The curveball is considered to be one of the most prestigious pitches to throw. A wonder of physics, the pitcher grips and throws the ball in a way that not only causes a forward trajectory, but also gives it a considerable spin. With the right amount of spin and speed, a curveball can be difficult to hit.
There is some controversy as to the origin of this pitch. Some attribute it to Candy Cummings, a professional baseball was born in 1848 and played for various professional teams, including the Cincinnati Reds. Here’s more information about the origin of the curveball:
Candy Cummings Possibly Invents the Curveball
While the origin of the curveball might be under debate, the National Baseball Hall of Fame does give Candy Cummings the credit. He made his major league debut on April 22, 1876 with a team known as the Hartford Dark Blues. According to information published on Baseball Almanac, Candy developed the curveball after observing the trajectory shell that was flung into the wind. Cummings has said:
‘I thought what a wonderful thing it would be if I could make a baseball curve like that.’
According to the story, that is exactly what he did. He started to experiment with throwing the ball in that manner while playing baseball games with the other boys in his neighborhood. The experiments were successful and he eventually developed the curveball.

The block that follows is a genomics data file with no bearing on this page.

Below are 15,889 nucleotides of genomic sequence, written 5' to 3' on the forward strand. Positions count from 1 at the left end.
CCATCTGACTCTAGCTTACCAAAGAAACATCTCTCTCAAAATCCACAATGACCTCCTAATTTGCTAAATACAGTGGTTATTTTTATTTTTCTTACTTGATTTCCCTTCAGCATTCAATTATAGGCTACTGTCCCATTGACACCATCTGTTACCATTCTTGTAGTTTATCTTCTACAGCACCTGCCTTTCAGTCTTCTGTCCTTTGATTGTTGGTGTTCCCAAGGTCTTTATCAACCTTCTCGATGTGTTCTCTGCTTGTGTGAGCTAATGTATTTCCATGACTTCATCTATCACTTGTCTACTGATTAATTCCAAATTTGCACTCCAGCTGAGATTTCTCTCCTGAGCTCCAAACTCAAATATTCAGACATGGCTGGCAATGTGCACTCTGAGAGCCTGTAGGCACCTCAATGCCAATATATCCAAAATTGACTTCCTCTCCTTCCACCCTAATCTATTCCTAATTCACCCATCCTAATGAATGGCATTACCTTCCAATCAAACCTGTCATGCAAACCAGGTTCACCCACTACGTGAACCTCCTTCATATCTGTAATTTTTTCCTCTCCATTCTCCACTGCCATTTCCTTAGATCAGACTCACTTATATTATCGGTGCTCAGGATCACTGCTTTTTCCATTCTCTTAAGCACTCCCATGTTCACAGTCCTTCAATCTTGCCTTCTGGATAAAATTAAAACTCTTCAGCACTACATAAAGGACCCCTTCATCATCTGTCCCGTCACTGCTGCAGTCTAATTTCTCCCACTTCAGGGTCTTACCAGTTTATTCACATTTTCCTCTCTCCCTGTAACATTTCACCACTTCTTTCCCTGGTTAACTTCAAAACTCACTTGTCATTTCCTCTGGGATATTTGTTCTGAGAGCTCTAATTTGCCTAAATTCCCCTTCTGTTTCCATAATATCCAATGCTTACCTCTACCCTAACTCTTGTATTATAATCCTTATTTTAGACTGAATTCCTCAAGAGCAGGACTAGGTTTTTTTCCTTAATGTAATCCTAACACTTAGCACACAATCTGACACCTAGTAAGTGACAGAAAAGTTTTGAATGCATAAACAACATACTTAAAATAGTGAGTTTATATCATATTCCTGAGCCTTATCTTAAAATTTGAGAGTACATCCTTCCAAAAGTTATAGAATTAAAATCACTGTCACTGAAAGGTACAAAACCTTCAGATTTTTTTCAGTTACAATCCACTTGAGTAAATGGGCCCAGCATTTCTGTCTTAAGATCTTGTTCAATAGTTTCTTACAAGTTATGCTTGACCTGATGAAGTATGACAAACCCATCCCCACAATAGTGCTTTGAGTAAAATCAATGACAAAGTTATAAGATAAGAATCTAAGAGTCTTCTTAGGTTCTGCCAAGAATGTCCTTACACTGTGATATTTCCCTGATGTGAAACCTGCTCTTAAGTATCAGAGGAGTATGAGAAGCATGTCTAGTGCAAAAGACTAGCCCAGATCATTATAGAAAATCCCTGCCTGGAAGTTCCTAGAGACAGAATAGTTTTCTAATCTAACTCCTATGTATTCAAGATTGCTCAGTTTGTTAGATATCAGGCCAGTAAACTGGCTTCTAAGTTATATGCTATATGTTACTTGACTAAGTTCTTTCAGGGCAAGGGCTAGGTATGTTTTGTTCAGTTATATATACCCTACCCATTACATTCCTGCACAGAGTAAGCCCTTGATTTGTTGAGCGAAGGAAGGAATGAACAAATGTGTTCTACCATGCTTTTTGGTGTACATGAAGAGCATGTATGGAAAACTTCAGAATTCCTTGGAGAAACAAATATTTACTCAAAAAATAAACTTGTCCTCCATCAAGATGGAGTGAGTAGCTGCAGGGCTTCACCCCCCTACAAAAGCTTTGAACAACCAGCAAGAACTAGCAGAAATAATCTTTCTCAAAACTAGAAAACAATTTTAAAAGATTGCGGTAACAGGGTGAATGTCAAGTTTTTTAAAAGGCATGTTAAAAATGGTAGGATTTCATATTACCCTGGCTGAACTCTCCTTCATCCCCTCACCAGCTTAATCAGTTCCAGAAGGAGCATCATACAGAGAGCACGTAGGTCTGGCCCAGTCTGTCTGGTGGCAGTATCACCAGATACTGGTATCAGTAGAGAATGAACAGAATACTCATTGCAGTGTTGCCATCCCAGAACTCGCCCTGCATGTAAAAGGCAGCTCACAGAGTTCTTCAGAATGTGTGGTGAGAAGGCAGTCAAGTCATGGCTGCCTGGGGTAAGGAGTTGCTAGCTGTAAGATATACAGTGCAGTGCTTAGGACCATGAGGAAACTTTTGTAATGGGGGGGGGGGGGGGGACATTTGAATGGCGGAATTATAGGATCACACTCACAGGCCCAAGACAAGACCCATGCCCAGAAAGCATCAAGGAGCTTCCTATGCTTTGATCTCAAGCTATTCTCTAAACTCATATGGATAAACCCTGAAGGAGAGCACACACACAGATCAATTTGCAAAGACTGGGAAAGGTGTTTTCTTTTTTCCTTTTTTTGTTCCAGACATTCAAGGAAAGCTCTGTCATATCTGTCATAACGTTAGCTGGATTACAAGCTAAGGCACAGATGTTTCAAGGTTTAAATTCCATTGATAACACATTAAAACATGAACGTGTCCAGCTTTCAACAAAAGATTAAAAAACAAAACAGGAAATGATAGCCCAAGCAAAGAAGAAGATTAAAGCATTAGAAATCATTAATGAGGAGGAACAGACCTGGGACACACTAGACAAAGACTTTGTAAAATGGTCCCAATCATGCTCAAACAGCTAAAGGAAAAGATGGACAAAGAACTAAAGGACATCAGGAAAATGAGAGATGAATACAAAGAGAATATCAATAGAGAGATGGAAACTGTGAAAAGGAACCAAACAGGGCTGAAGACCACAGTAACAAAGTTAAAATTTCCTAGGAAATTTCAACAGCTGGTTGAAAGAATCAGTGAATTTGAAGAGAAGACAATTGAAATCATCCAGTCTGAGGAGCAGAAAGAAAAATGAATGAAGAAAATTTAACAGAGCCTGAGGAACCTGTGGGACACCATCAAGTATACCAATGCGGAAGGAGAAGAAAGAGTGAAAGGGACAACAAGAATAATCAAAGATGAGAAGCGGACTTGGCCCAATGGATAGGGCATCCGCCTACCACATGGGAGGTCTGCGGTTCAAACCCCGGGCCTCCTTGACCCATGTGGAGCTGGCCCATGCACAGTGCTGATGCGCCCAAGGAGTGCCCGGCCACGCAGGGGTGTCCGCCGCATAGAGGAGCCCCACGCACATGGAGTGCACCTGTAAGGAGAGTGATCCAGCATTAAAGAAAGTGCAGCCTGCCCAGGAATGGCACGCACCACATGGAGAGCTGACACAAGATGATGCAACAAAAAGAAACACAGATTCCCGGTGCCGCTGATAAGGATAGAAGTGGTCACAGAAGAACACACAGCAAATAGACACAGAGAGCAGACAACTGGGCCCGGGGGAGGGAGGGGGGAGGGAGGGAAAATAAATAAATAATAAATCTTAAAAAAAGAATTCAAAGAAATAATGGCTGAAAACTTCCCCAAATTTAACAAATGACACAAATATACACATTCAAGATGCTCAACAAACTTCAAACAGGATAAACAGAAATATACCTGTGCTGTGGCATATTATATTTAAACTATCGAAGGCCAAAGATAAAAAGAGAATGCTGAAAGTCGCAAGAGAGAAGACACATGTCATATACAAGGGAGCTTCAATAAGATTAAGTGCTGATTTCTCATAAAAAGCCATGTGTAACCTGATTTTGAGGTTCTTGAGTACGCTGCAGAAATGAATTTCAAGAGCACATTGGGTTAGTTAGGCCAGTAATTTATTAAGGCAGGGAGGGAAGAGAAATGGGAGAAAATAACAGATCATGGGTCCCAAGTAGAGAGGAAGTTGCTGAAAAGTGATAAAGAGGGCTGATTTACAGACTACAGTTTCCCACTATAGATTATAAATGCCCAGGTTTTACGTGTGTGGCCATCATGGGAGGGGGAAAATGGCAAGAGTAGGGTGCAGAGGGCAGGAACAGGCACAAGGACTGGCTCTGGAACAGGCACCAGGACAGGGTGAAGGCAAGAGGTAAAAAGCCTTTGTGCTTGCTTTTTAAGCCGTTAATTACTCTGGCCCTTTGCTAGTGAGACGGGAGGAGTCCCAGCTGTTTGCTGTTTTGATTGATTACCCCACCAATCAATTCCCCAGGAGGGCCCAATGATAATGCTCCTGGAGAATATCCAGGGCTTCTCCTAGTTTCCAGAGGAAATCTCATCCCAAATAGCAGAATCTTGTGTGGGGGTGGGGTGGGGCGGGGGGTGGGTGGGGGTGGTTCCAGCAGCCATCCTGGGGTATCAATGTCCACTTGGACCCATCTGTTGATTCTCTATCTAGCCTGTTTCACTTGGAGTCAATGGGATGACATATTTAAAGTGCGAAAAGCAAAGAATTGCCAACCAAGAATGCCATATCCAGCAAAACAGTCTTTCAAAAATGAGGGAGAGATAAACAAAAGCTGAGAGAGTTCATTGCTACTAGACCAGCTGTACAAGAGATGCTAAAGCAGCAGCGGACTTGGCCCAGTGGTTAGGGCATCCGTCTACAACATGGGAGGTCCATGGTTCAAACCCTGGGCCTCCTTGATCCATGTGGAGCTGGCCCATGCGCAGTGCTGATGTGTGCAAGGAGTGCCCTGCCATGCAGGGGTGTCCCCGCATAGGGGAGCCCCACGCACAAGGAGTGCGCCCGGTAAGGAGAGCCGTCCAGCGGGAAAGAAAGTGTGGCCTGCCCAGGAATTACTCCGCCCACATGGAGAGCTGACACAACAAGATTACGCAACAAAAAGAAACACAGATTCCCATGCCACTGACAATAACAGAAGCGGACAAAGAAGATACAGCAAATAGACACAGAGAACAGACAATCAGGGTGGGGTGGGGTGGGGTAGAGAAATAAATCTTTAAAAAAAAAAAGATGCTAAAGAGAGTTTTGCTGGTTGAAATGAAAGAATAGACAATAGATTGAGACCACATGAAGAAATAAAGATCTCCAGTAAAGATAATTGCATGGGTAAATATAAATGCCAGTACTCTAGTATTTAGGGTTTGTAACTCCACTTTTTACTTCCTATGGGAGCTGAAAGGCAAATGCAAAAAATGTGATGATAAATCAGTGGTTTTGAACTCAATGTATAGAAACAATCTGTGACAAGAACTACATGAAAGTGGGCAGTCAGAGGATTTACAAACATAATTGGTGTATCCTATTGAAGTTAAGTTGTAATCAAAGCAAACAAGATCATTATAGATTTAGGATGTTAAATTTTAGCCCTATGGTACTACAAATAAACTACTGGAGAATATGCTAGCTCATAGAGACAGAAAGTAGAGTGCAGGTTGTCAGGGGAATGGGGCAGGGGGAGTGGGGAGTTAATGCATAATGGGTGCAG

Other People Part of the Controversy
There are some who are reluctant to give Cummings credit, stating that it was Phonney Martin who gets the credit for throwing the first professional curveball pitch. For a long time, it was suspected that the pronounced drop of the curve ball was an optical illusion, until photography and lighting advanced to the point where it could be objectively proven to be a product of fluid dynamics, utilizing the Magnus Effect.
One of the early nicknames of the curveball was Uncle Charlie, or sometimes, Lord Charles. This was derived from the name of Harvard President Charles Elliot, who was opposed to the adoption of the curveball and considered it to be cheating. No surprise there, because Harvard was the curveball’s original victim.
The curveball is one of the most important developments in the history of baseball, fundamentally transforming the game. Until then, baseball was primarily an offensive exercise that favored the hitter. The curveball, along with other special pitches like the fastball, brought with them a series of moves by each manager and the pitcher, requiring the hitter to focus with greater concentration.